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Following the Poppy Trail: Causes and Consequences of Mexican Drug Cartels

Tommy Murphy and Martín Rossi

No 130, Working Papers from Universidad de San Andres, Departamento de Economia

Abstract: We study the historical origins and consequences of Mexican cartels. We first trace the location of current cartels to the location of Chinese migration at the beginning of the XX century, and document that both events are strongly connected. We then use Chinese presence in 1930 as an instrument for cartel presence today. We find a positive link between cartel presence and good socioeconomic outcomes, such as lower marginalization rates, lower illiteracy rates, higher salaries, and better public services. We also report that municipalities with cartel presence have higher tax revenues and more political competition. Given that Chinese immigration at the end of the century was driven by elements largely exogenous to the drug trade, the link between cartel presence and good socioeconomic outcomes can be interpreted in a causal way. Previous research has shown that the presence of organized crime is associated with bad outcomes at the macro level (Pinotti, 2015) and has deep effects at individual level, making children more likely to be criminals in adulthood (Sviatschi, 2017a; 2017b). Our paper reconciles this previous literature with the fact that drug lords, the leaders of this particular form of organized crime, have great support in the local communities in which they operate.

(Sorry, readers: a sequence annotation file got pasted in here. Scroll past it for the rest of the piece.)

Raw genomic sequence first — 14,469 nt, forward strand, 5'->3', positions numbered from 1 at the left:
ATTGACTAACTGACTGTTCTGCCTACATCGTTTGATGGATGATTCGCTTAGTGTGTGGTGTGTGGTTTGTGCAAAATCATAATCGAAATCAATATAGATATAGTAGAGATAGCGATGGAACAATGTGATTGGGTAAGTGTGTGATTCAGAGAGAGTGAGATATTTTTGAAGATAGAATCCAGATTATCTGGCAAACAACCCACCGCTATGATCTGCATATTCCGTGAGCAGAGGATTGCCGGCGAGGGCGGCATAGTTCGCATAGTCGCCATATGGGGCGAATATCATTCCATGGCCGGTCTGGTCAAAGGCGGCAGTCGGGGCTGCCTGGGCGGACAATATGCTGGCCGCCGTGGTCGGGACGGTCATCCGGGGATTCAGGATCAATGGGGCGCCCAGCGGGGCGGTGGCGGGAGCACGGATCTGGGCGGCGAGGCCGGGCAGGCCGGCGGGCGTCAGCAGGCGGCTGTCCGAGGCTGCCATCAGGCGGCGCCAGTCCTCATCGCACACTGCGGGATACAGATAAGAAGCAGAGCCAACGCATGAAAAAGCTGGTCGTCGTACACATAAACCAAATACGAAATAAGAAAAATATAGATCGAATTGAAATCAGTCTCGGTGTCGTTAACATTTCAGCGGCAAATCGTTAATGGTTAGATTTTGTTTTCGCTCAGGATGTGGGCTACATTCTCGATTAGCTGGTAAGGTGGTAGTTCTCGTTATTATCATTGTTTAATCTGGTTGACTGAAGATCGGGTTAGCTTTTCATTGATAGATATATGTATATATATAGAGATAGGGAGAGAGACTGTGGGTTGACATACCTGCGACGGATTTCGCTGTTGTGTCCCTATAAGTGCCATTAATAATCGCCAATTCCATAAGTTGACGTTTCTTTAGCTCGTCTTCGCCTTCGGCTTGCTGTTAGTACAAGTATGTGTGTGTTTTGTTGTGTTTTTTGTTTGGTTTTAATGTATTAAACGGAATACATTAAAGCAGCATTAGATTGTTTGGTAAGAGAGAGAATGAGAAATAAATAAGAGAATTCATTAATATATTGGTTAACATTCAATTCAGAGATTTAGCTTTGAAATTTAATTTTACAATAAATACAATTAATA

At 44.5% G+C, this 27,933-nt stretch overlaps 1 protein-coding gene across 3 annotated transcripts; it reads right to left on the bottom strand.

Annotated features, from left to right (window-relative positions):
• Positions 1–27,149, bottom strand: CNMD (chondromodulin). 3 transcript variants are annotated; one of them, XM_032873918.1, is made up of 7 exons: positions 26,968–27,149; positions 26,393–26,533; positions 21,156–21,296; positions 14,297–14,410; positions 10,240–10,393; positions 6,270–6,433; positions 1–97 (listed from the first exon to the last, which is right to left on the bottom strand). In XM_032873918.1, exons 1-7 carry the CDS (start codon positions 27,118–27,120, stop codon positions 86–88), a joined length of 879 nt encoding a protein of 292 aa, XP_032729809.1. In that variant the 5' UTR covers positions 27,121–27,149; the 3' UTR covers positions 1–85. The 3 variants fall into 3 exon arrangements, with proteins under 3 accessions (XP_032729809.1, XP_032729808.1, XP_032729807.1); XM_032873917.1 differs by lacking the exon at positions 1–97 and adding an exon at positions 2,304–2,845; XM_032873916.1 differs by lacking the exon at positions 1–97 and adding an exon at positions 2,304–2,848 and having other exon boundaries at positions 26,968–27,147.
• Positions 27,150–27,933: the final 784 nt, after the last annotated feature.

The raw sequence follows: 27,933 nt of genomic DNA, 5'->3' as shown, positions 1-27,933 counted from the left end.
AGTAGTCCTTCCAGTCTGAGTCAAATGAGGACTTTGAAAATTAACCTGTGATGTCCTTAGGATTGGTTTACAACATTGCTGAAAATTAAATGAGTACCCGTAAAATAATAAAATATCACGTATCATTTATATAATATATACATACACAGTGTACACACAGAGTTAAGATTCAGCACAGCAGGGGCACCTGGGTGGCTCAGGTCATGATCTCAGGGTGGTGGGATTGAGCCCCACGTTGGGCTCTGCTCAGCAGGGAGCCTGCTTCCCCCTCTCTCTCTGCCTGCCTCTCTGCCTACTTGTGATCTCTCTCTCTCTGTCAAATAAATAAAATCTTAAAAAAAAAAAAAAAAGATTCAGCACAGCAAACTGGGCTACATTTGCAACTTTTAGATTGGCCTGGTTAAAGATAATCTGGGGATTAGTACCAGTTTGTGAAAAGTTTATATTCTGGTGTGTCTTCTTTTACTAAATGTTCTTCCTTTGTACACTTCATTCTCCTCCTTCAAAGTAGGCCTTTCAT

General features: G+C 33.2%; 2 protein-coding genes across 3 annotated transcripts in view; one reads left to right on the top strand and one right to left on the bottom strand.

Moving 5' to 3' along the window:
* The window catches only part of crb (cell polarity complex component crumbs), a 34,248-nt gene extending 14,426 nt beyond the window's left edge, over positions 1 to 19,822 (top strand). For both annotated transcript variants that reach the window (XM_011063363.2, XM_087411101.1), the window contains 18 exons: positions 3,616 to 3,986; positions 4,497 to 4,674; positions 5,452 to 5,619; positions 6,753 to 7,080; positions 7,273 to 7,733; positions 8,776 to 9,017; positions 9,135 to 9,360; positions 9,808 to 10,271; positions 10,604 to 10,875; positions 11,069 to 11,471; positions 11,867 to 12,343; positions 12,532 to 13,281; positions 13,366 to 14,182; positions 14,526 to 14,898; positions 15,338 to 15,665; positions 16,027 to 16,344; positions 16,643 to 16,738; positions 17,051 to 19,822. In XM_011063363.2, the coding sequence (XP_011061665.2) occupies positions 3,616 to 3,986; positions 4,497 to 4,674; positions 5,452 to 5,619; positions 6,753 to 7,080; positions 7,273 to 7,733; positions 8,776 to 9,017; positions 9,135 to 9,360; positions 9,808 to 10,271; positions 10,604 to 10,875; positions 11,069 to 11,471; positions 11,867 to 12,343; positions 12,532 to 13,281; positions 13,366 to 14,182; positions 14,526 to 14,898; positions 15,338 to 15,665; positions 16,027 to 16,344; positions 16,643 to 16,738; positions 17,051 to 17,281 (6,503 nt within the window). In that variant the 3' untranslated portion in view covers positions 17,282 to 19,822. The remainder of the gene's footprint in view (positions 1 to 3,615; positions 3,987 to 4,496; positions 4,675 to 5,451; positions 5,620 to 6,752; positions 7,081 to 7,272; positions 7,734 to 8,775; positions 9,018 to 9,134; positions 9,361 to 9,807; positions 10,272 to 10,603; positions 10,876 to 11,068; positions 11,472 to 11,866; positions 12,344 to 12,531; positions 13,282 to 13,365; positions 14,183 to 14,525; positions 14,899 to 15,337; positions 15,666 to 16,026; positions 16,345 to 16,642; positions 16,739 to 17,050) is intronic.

Keywords: drug trade; Chinese migration; Mexico; illegal markets; organized crime (search for similar items in EconPapers)
JEL-codes: N36 O15 (search for similar items in EconPapers)
Pages: 60 pages
Date: 2017-12, Revised 2017-12
New Economics Papers: this item is included in nep-his, nep-law and nep-mig
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ftp://webacademicos.udesa.edu.ar/pub/econ/doc130.pdf First version, 2017 (application/pdf)

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